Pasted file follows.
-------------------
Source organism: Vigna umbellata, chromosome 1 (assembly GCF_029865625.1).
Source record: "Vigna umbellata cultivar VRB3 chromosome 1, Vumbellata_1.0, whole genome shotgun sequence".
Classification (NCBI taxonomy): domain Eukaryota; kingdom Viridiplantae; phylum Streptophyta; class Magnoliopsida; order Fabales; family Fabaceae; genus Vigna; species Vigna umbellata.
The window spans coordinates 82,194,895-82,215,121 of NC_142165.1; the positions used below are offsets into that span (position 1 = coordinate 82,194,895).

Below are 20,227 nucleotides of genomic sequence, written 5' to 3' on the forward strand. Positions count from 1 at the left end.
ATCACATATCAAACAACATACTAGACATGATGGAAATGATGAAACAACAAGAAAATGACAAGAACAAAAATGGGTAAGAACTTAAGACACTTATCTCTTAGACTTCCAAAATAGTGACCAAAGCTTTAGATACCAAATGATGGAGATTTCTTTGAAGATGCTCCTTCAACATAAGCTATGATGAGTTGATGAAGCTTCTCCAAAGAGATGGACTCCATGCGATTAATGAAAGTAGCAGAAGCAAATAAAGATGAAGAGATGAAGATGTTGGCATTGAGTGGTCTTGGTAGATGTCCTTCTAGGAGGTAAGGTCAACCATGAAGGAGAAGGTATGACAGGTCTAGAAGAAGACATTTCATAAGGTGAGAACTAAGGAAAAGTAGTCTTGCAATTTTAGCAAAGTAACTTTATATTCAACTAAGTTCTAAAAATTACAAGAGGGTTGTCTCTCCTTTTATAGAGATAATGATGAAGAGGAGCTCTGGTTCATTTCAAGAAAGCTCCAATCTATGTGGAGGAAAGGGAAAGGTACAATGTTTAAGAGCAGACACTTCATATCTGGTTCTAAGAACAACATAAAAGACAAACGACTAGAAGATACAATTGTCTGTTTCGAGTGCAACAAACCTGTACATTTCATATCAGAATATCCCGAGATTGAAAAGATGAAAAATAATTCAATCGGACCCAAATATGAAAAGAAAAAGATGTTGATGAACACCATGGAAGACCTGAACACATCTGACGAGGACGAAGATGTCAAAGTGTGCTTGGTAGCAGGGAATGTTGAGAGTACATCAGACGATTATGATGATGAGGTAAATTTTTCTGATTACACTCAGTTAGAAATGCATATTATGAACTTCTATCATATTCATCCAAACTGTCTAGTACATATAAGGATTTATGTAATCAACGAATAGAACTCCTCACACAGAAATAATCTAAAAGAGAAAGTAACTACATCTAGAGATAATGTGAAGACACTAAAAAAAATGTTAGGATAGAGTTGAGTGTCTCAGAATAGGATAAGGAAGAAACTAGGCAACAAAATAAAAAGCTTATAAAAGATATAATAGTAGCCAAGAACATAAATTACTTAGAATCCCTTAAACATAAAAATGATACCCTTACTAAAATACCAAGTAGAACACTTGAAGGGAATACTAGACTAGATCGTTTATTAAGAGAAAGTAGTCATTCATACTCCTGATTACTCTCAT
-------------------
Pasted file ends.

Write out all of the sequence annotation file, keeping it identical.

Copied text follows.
Source organism: Vigna umbellata, chromosome 1 (assembly GCF_029865625.1).
Source record: "Vigna umbellata cultivar VRB3 chromosome 1, Vumbellata_1.0, whole genome shotgun sequence".
Classification (NCBI taxonomy): domain Eukaryota; kingdom Viridiplantae; phylum Streptophyta; class Magnoliopsida; order Fabales; family Fabaceae; genus Vigna; species Vigna umbellata.
The window spans coordinates 82,194,895-82,215,121 of NC_142165.1; the positions used below are offsets into that span (position 1 = coordinate 82,194,895).

Below are 20,227 nucleotides of genomic sequence, written 5' to 3' on the forward strand. Positions count from 1 at the left end.
ATCACATATCAAACAACATACTAGACATGATGGAAATGATGAAACAACAAGAAAATGACAAGAACAAAAATGGGTAAGAACTTAAGACACTTATCTCTTAGACTTCCAAAATAGTGACCAAAGCTTTAGATACCAAATGATGGAGATTTCTTTGAAGATGCTCCTTCAACATAAGCTATGATGAGTTGATGAAGCTTCTCCAAAGAGATGGACTCCATGCGATTAATGAAAGTAGCAGAAGCAAATAAAGATGAAGAGATGAAGATGTTGGCATTGAGTGGTCTTGGTAGATGTCCTTCTAGGAGGTAAGGTCAACCATGAAGGAGAAGGTATGACAGGTCTAGAAGAAGACATTTCATAAGGTGAGAACTAAGGAAAAGTAGTCTTGCAATTTTAGCAAAGTAACTTTATATTCAACTAAGTTCTAAAAATTACAAGAGGGTTGTCTCTCCTTTTATAGAGATAATGATGAAGAGGAGCTCTGGTTCATTTCAAGAAAGCTCCAATCTATGTGGAGGAAAGGGAAAGGTACAATGTTTAAGAGCAGACACTTCATATCTGGTTCTAAGAACAACATAAAAGACAAACGACTAGAAGATACAATTGTCTGTTTCGAGTGCAACAAACCTGTACATTTCATATCAGAATATCCCGAGATTGAAAAGATGAAAAATAATTCAATCGGACCCAAATATGAAAAGAAAAAGATGTTGATGAACACCATGGAAGACCTGAACACATCTGACGAGGACGAAGATGTCAAAGTGTGCTTGGTAGCAGGGAATGTTGAGAGTACATCAGACGATTATGATGATGAGGTAAATTTTTCTGATTACACTCAGTTAGAAATGCATATTATGAACTTCTATCATATTCATCCAAACTGTCTAGTACATATAAGGATTTATGTAATCAACGAATAGAACTCCTCACACAGAAATAATCTAAAAGAGAAAGTAACTACATCTAGAGATAATGTGAAGACACTAAAAAAAATGTTAGGATAGAGTTGAGTGTCTCAGAATAGGATAAGGAAGAAACTAGGCAACAAAATAAAAAGCTTATAAAAGATATAATAGTAGCCAAGAACATAAATTACTTAGAATCCCTTAAACATAAAAATGATACCCTTACTAAAATACCAAGTAGAACACTTGAAGGGAATACTAGACTAGATCGTTTATTAAGAGAAAGTAGTCATTCATACTCCTGATTACTCTCAT